The Benefits of Predictive, Preventative Maintenance
Managing railcar maintenance effectively offers a number of benefits:
- It improves rolling stock reliability
- It increases equipment availability
- It increases operational productivity
- It allows for a lower spare vehicle ratio
- It reduces overall railcar maintenance costs through
- Better allocation of resources
- More efficient and effective processes
- It sustains the useful life of equipment
- It reduces long-term capital cost
Ineffective railcar maintenance can result in an expensive downward spiral into a “find and fix” mentality instead of proactively addressing maintenance issues before impact reliability and operations.
Challenges to Effective Railcar Maintenance
As seasoned maintenance workers leave or retire, there is an ongoing risk of losing critical maintenance knowledge and experience. Successors might not understand why certain procedures are in place, how to use maintenance management IT tools, or how to manage inventory for critical parts.
As railcar technology evolves, maintenance practices have to change accordingly. New railcar procurement has to be planned to ensure that the maintenance team is prepared to properly maintain new equipment upon its arrival.
Stagnant Maintenance Practices
As railcars age and are replaced, maintenance needs to continually evolve. Effective performance improvement programs are needed to respond to new challenges as they arise and ensure railcar maintenance meets its lifecycle management and performance targets.
Deferred maintenance and investment due to demands on capital and operations and maintenance funds lead to deteriorating reliability and a less safe, more stressful environment focused on managing rising levels of corrective maintenance and difficulty in meeting railcar availability requirements.
Optimal railcar maintenance management is about having effective planning, information, and improvement processes in place to elevate railcar reliability, maintainability, availability, and quality of service and reduce railcar lifecycle cost.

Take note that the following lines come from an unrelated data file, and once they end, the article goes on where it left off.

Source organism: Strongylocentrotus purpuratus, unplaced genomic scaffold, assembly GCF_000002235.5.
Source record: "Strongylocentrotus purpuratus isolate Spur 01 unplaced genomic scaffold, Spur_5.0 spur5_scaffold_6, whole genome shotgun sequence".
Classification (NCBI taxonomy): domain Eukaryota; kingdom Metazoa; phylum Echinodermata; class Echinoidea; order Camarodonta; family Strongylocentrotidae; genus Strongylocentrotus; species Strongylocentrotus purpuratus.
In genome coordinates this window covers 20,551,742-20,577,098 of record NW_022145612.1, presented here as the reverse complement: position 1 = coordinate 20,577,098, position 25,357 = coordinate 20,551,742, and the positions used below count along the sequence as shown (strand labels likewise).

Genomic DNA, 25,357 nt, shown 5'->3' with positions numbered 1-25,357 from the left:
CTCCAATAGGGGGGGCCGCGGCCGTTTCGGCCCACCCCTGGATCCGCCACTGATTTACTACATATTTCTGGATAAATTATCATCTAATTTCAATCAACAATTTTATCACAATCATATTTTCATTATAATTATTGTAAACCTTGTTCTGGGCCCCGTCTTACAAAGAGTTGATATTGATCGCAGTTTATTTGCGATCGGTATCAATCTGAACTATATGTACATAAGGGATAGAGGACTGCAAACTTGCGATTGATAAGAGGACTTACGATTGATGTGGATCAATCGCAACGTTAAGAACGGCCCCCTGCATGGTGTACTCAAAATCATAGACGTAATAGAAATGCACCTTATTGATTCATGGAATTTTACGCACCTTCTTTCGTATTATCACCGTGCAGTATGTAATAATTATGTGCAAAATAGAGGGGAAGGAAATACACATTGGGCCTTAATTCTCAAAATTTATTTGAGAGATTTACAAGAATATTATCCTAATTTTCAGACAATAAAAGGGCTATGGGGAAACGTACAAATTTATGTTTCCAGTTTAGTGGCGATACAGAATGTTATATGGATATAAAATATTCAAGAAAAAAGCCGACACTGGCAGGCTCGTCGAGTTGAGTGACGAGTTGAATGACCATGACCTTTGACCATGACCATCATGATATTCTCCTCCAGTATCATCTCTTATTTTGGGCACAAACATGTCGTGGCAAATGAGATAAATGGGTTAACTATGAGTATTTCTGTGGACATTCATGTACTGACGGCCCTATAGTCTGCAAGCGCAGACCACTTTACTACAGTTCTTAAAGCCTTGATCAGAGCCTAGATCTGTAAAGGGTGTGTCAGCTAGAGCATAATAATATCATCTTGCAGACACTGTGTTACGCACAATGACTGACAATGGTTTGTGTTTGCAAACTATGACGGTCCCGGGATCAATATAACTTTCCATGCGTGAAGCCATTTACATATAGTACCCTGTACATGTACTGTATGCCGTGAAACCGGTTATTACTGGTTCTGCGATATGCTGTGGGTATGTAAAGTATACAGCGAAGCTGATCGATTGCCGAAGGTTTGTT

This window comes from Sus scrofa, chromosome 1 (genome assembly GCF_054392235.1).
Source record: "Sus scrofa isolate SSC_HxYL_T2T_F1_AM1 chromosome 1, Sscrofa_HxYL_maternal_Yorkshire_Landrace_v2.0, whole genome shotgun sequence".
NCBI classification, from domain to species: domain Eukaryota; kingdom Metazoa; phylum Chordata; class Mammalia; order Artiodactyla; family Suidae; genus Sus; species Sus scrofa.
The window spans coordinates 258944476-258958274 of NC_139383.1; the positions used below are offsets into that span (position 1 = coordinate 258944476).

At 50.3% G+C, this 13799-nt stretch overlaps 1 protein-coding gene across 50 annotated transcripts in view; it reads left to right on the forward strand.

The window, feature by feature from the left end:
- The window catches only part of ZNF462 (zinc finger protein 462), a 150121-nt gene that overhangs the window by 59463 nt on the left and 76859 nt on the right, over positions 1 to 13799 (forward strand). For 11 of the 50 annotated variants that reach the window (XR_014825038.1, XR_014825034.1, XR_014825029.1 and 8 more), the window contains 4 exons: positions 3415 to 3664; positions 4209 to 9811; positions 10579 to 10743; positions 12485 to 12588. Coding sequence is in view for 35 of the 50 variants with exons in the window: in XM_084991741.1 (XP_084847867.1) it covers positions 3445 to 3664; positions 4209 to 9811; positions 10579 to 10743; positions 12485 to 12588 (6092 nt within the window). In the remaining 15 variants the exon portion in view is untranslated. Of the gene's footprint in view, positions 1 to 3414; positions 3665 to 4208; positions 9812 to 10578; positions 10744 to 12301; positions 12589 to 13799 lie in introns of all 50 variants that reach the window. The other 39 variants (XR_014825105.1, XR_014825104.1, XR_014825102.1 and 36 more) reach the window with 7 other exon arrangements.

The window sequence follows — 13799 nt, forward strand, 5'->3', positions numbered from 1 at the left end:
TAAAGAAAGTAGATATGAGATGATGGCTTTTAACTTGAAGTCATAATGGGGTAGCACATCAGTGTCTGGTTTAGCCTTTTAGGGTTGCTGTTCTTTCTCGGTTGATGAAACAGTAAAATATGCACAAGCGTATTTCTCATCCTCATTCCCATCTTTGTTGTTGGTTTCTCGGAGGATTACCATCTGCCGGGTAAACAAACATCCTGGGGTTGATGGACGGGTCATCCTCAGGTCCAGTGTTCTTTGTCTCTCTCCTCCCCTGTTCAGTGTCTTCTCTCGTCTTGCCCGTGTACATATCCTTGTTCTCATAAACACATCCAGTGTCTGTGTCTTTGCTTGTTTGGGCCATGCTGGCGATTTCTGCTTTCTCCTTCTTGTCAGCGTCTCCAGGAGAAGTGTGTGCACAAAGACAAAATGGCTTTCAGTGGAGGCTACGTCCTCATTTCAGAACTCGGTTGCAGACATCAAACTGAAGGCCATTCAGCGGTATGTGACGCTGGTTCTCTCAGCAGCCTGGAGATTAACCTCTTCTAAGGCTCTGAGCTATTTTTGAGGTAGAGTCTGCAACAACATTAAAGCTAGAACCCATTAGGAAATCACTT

There are a variety of strategies for maintaining rail equipment, but most fall into one of these five categories:
No Maintenance / Run-to-Failure
This approach only makes sense when equipment is either highly reliable or it is not critical to operations and its replacement cost is low relative to the cost of maintenance or repair.
Reactive or corrective maintenance that is triggered by a fault or functional failure is only warranted when equipment failure is rare and random, the time and effort to repair are minimal, or the equipment has minimal impact on overall service delivery.
Maintenance occurs at set intervals to reduce the likelihood of an in-service failure, based on time, mileage or the original equipment manufacturers specifications. Taking into account past failures and industry practices, it provides for the regular replacement, overhaul or remanufacture of components to reestablish their performance and reliability.
Applying condition and performance data for prognostics and scheduling, predictive maintenance can result in better timing of preventive maintenance while maintaining reliability. Any additional costs from inspection, testing and ongoing data analysis are more than offset by reductions in unnecessary maintenance and in-service failures resulting in downtime and added costs.
Built around continuous process improvement, proactive maintenance focuses on quality assurance and quality control measures, modifying maintenance and operating procedures to mitigate conditions that lead to wear and failure. A more intensive preventive maintenance approach, it usually focuses on critical assets that consume maintenance resources disproportionately.
Integrating data and technology with proven practices, continuous improvement, ongoing training and a deep reservoir of experience, Road & Rail Services emphasizes a predictive/proactive approach to maintenance that maximizes safety and railcar condition, minimizes downtime and reduces the cost of operations.